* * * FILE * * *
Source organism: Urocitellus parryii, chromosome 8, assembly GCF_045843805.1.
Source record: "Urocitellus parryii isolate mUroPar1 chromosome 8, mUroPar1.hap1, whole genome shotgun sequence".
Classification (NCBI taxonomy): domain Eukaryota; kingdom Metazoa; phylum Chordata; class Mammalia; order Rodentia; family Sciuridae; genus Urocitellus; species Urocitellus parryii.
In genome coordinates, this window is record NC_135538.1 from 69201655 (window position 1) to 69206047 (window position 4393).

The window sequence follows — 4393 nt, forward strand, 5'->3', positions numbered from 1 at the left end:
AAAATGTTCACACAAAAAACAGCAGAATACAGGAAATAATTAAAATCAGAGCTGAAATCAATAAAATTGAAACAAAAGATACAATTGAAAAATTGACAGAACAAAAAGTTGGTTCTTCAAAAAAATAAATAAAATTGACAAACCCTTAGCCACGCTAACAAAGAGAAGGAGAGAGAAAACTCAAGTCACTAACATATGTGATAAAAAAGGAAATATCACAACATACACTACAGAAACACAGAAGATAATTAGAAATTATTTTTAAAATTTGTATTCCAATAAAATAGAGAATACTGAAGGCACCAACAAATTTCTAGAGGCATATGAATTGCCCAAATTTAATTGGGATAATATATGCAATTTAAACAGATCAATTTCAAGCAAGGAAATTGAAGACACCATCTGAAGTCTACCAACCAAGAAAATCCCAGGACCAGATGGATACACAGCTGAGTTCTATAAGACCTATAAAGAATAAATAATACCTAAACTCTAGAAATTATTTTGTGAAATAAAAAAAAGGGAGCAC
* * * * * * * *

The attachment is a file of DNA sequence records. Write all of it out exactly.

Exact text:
Source organism: Urocitellus parryii, chromosome 8, assembly GCF_045843805.1.
Source record: "Urocitellus parryii isolate mUroPar1 chromosome 8, mUroPar1.hap1, whole genome shotgun sequence".
Classification (NCBI taxonomy): domain Eukaryota; kingdom Metazoa; phylum Chordata; class Mammalia; order Rodentia; family Sciuridae; genus Urocitellus; species Urocitellus parryii.
In genome coordinates, this window is record NC_135538.1 from 69201655 (window position 1) to 69206047 (window position 4393).

The window sequence follows — 4393 nt, forward strand, 5'->3', positions numbered from 1 at the left end:
AAAATGTTCACACAAAAAACAGCAGAATACAGGAAATAATTAAAATCAGAGCTGAAATCAATAAAATTGAAACAAAAGATACAATTGAAAAATTGACAGAACAAAAAGTTGGTTCTTCAAAAAAATAAATAAAATTGACAAACCCTTAGCCACGCTAACAAAGAGAAGGAGAGAGAAAACTCAAGTCACTAACATATGTGATAAAAAAGGAAATATCACAACATACACTACAGAAACACAGAAGATAATTAGAAATTATTTTTAAAATTTGTATTCCAATAAAATAGAGAATACTGAAGGCACCAACAAATTTCTAGAGGCATATGAATTGCCCAAATTTAATTGGGATAATATATGCAATTTAAACAGATCAATTTCAAGCAAGGAAATTGAAGACACCATCTGAAGTCTACCAACCAAGAAAATCCCAGGACCAGATGGATACACAGCTGAGTTCTATAAGACCTATAAAGAATAAATAATACCTAAACTCTAGAAATTATTTTGTGAAATAAAAAAAAGGGAGCAC